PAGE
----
Missing in Action: How Military Families Spurred the MIA Movement
“MIA” means ineffective, a term used to refer to members of the armed forces who have not returned from military service and whose whereabouts are unknown. Since ancient times, soldiers have gone to war and never returned, their fate is unknown. In the aftermath of the Vietnam War, families of American AIMs began to organize to demand accounting. The hunt continues. As of May 2020, 1,587 US military personnel are still missing in Southeast Asia.
How many Americans are still missing?
The Defense POW / MIA Accounting Agency, the Ministry of Defense agency responsible for tracing MIAs, reported in May 2020 that 81,900 Americans were still considered to be MIAs: 72,598 of World War II, 7,580 of the Korean War, 1,587 of Vietnam, 126 of the Cold War and six of conflicts since 1991. Advances in DNA technology, increased access to crash sites or battlefields in territory previously hostile to Americans and the ongoing international negotiations have helped to close more and more open files.
However, the issue of AIM remains controversial, with charges of concealment by the government continuing to generate distrust among the families of the missing, particularly with regard to repatriation efforts in Korea and Vietnam.
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Korean War MIA
Because the Korean War never officially ended – no peace treaty has ever been officially signed – the recovery of American remains is complicated. Persistent tensions between the United States and North Korea continue to hinder the process.
In Korea, the advance of American forces buried their dead in temporary cemeteries, assuming that they could return and claim the bodies once the war was won, as they did during the Second World War. When the victory in Korea did not materialize, neither did access to these burial sites. Then there were the battles that the Americans lost that prevented the registration and burial of fallen soldiers, such as the Battle of Chosin, where 1,200 Marines were lost.
Unregistered deaths in prison camps have also contributed to the high number of MIAs in Korea: the RAND Corporation maintains that a third of captured Americans died in captivity in the first year of the war, and the New york times reports that approximately 1,500 Americans are said to be buried in unmarked graves beneath former POW camps.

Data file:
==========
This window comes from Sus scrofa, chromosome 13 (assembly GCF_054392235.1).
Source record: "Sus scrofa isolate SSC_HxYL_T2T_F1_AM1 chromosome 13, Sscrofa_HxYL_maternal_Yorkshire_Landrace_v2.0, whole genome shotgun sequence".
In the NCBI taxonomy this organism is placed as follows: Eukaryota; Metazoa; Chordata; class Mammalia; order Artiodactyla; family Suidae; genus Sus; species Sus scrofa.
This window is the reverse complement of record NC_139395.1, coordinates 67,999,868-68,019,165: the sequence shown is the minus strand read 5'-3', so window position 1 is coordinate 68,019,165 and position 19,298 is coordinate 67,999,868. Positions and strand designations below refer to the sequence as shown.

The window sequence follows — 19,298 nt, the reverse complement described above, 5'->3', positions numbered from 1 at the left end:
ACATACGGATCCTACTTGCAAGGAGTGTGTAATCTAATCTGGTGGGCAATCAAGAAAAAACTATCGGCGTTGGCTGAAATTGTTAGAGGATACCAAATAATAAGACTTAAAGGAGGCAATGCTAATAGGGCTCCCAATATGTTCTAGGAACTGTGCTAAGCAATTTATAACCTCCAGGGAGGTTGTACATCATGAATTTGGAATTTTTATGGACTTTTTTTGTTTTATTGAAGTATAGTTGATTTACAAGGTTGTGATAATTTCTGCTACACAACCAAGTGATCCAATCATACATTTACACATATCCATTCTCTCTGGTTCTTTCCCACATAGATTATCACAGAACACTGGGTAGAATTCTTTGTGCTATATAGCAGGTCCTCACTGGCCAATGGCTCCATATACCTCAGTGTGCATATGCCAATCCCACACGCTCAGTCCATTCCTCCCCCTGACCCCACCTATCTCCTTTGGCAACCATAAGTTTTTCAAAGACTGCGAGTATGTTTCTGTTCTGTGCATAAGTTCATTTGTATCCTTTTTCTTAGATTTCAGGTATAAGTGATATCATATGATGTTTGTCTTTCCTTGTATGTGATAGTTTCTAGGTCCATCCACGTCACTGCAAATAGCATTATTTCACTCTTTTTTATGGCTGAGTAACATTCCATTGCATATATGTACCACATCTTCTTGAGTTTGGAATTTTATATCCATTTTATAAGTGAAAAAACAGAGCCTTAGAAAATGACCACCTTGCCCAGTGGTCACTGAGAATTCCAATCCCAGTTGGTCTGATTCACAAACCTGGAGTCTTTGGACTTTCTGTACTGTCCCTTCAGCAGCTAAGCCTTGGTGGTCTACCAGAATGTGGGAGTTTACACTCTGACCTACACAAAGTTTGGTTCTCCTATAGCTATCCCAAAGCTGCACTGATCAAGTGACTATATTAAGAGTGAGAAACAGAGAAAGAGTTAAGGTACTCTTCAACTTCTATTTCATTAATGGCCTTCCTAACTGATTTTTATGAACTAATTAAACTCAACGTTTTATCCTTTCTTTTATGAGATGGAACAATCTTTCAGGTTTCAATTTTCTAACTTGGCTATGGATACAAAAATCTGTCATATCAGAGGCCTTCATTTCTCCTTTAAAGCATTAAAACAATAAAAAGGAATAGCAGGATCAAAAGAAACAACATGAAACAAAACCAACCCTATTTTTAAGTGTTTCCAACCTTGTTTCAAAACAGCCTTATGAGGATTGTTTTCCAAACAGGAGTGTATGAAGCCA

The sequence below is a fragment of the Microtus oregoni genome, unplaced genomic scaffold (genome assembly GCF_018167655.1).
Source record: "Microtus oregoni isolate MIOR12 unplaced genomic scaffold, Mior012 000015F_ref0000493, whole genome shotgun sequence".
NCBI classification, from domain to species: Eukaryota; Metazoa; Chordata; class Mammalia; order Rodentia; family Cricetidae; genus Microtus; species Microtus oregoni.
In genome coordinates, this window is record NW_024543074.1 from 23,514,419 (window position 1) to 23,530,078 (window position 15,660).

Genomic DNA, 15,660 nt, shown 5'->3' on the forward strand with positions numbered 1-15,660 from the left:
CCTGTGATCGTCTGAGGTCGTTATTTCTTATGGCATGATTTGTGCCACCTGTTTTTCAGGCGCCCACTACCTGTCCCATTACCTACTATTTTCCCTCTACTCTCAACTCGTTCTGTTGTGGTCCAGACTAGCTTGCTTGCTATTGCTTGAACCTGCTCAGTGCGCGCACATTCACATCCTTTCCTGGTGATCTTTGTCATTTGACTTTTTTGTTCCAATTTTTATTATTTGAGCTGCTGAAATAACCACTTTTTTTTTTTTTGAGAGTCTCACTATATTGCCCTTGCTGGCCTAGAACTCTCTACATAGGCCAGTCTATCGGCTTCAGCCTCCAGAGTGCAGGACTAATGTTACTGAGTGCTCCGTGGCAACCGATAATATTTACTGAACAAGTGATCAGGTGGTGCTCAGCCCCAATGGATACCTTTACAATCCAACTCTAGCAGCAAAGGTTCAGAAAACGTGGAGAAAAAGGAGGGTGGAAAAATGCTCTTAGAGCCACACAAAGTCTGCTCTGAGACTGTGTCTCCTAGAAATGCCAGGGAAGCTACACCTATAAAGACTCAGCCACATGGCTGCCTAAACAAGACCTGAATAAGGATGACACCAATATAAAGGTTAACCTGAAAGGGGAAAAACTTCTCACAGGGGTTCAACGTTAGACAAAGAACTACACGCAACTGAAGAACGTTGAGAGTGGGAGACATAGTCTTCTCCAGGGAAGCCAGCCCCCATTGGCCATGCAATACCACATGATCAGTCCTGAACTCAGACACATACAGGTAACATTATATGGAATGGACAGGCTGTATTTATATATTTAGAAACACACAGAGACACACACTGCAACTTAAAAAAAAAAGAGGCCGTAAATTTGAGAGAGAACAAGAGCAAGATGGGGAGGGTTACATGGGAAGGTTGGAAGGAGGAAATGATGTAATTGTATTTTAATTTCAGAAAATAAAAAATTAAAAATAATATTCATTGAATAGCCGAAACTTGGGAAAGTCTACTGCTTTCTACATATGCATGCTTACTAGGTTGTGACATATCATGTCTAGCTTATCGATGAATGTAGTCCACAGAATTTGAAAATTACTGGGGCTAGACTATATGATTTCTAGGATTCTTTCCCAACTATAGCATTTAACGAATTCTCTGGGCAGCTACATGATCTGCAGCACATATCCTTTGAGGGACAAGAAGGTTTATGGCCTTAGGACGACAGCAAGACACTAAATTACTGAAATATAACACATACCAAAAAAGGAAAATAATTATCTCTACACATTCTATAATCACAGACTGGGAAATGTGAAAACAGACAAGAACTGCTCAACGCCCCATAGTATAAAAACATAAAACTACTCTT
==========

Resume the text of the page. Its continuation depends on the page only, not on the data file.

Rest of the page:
Did you know? Army Pfc. Wayne A. “Johnnie” Johnson, a prisoner of war in North Korea, risked his life to secretly register the names of 496 fellow prisoners who died during their captivity. He was then awarded the Silver Star, the third highest military combat decoration in the country for its value.
Vietnam War MIA
The Paris peace accords marking the end of the Vietnam War were signed on January 27, 1973. The United States agreed to withdraw all its troops and dismantle American bases in exchange for the release of all prisoners of war Americans detained by the North Vietnamese. In February, Operation Homecoming broadcast on American television shows the release of American prisoners of war from North Vietnamese prison camps. On March 29, 1973, 591 soldiers were said to have returned and President Richard Nixon announced: “For the first time in 12 years, no American military force is in Vietnam. All our American prisoners of war are on the way back. At the time, 1,303 Americans were still missing.
Over the years, there have been rumors of the men left behind and discrepancies in the number of missing from the number of indignant MIA families returned – as have reports of mismanagement and misidentification of American remains. Action movies like those of 1983 Rare value and Rambo: First Blood Part II (1985) fictitiously attempted to save living soldiers from captivity in Vietnam. In 1991, a Wall Street newspaper A survey found that 69 percent of Americans thought there were still living AIMs held in captivity in Southeast Asia.
National League of POW / MIA Families